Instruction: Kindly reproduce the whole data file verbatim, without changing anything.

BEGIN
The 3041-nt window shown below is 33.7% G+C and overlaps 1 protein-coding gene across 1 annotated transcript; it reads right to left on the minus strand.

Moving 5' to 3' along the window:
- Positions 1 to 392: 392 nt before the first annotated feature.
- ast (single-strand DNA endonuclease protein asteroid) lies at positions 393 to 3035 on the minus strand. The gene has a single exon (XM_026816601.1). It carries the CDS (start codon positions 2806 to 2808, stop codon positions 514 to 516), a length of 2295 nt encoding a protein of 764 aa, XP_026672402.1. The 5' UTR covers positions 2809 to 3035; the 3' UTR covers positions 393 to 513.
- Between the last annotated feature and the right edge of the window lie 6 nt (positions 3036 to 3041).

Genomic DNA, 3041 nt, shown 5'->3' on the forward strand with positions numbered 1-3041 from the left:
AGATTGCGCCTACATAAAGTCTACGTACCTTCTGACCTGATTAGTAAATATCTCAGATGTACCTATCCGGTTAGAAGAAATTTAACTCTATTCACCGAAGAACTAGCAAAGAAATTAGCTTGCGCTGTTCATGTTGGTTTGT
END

The 3041-nt window shown below is 33.7% G+C and overlaps 1 protein-coding gene across 1 annotated transcript; it reads right to left on the minus strand.

Moving 5' to 3' along the window:
- Positions 1 to 392: 392 nt before the first annotated feature.
- ast (single-strand DNA endonuclease protein asteroid) lies at positions 393 to 3035 on the minus strand. The gene has a single exon (XM_026816601.1). It carries the CDS (start codon positions 2806 to 2808, stop codon positions 514 to 516), a length of 2295 nt encoding a protein of 764 aa, XP_026672402.1. The 5' UTR covers positions 2809 to 3035; the 3' UTR covers positions 393 to 513.
- Between the last annotated feature and the right edge of the window lie 6 nt (positions 3036 to 3041).

Genomic DNA, 3041 nt, shown 5'->3' on the forward strand with positions numbered 1-3041 from the left:
AGATTGCGCCTACATAAAGTCTACGTACCTTCTGACCTGATTAGTAAATATCTCAGATGTACCTATCCGGTTAGAAGAAATTTAACTCTATTCACCGAAGAACTAGCAAAGAAATTAGCTTGCGCTGTTCATGTTGGTTTGT